Religion - Roman Catholic, Theology

What must Ben Shapiro do to be saved?

Does a person need to put their faith in Jesus to be saved? That was the underlying question conservative political commentator Ben Shapiro put to Roman Catholic Bishop Robert Barron in episode 31 of his Sunday Special. Ben Shapiro pulls no punches when he asks,

What’s the Catholic view on who gets into Heaven and who doesn’t? I feel like I lead a pretty good life—a very religiously based life—in which I try to keep, not just the Ten Commandments, but a solid 603 other commandments, as well. And I spend an awful lot of my time promulgating what I would consider to be Judeo-Christian virtues, particularly in Western societies. So, what’s the Catholic view of me? Am I basically screwed here?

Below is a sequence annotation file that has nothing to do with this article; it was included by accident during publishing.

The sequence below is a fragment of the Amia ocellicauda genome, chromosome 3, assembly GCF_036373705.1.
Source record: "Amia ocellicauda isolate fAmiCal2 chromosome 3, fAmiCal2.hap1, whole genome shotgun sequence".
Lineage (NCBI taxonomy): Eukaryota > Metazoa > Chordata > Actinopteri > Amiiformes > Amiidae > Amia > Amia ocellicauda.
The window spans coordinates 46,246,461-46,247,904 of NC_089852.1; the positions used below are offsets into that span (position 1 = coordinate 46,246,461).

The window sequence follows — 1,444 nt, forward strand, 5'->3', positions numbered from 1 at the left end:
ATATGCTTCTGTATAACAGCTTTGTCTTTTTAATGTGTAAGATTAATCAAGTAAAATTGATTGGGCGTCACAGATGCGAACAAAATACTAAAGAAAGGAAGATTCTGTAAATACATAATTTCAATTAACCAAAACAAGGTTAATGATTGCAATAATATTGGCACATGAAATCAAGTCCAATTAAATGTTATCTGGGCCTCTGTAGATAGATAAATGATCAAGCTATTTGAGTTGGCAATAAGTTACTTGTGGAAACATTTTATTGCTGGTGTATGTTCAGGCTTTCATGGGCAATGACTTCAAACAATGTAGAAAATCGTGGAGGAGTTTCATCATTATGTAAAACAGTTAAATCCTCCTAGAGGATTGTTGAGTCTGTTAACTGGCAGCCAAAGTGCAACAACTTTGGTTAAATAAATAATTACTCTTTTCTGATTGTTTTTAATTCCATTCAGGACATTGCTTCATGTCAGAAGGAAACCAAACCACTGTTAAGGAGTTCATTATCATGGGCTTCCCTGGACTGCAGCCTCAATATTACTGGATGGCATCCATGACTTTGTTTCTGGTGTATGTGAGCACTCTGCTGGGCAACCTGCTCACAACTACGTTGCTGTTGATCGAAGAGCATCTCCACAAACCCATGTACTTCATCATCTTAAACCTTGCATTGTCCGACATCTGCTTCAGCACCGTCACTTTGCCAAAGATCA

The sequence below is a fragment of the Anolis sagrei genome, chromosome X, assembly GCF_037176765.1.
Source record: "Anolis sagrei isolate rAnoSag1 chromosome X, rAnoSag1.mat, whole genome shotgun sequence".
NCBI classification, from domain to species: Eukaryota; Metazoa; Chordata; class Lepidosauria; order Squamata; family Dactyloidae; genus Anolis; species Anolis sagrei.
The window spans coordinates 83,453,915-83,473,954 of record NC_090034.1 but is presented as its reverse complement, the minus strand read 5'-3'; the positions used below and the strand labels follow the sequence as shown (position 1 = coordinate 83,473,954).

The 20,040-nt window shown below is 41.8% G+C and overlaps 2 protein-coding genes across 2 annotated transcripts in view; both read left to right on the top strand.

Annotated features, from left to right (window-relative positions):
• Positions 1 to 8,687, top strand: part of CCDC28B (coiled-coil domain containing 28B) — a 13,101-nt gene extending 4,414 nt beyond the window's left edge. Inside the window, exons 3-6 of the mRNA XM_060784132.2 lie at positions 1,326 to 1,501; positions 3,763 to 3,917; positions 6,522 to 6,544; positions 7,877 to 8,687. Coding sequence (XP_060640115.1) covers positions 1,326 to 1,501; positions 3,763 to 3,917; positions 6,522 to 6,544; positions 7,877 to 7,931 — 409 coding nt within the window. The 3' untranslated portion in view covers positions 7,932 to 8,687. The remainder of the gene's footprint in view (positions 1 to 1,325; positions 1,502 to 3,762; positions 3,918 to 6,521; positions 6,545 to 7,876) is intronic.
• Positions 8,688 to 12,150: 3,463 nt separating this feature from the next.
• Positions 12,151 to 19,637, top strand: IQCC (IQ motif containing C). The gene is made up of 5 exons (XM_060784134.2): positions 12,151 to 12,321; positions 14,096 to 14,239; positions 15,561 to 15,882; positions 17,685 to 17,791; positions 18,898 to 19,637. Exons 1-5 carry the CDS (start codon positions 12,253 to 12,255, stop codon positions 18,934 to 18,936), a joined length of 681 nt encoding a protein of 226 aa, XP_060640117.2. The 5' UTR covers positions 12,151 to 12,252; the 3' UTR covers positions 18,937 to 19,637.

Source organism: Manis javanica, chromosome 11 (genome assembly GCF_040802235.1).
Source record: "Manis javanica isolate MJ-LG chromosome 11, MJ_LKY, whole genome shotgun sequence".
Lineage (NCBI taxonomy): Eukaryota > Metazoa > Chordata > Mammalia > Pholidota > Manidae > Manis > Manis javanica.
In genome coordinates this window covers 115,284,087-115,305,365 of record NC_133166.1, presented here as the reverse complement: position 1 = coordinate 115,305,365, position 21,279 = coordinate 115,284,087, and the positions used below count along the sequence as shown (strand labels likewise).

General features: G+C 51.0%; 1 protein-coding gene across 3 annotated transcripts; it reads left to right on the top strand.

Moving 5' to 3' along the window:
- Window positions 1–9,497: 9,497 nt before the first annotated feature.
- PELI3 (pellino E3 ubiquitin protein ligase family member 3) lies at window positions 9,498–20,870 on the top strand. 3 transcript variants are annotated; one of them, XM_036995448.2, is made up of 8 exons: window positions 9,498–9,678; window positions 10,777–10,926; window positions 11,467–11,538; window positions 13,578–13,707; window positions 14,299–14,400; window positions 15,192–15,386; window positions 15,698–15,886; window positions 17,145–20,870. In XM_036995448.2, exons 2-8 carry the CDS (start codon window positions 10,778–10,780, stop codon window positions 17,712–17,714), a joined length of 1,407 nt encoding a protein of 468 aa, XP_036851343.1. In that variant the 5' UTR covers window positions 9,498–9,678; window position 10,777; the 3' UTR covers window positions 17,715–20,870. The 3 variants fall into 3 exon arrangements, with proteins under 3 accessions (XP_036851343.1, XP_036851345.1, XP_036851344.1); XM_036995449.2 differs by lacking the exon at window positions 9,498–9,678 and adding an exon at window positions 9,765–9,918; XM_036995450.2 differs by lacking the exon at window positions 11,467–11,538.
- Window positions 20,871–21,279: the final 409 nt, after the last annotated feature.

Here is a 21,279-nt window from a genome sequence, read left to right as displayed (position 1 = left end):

Same question, different responses In asking this, Shapiro is asking the same question as the rich young ruler—albeit in a less elegant way. It’s the most important question a person can ask: What must I do to inherit eternal life? Like the rich young Jewish ruler from the first century, Shapiro qualifies his question with a list of good deeds. Both young Jewish men boast of their religiosity and their sincerity to keep the Law. Although their questions are similar, the answers they each receive are different. In Jesus’ response, He shows the rich ruler that he—like all of us—falls short of God’s perfect standard (Mark 10:21). In fact, he has not even kept the greatest commandment to love God above everything else, including his wealth. Jesus’ point is clear: You can’t enter God’s kingdom by working. Paul makes the same point in his letter to the Romans. He says, “For by works of the law no human being will be justified in his sight, since through the law comes knowledge of sin” (Rom. 3:20). Paul adds, “For all have sinned and fall short of the glory of God, and are justified by his grace as a gift, through the redemption that is in Christ Jesus, whom God put forward as a propitiation by his blood, to be received by faith” (Rom. 3:23–25a). In His short encounter with the rich ruler, Jesus illustrates how not to inherit eternal life. But, in an encounter with another Jewish ruler, He explains how to inherit eternal life. Speaking to Nicodemus, Jesus says, “For God so loved the world, that he gave his only Son, that whoever believes in him should not perish but have eternal life” (John 3:16). Here’s what we learn from Jesus’ interactions with these two Jewish leaders. First, good works won’t work. Second, eternal life is received by faith—believing in Jesus. Contrast Jesus’ response to Bishop Barron’s: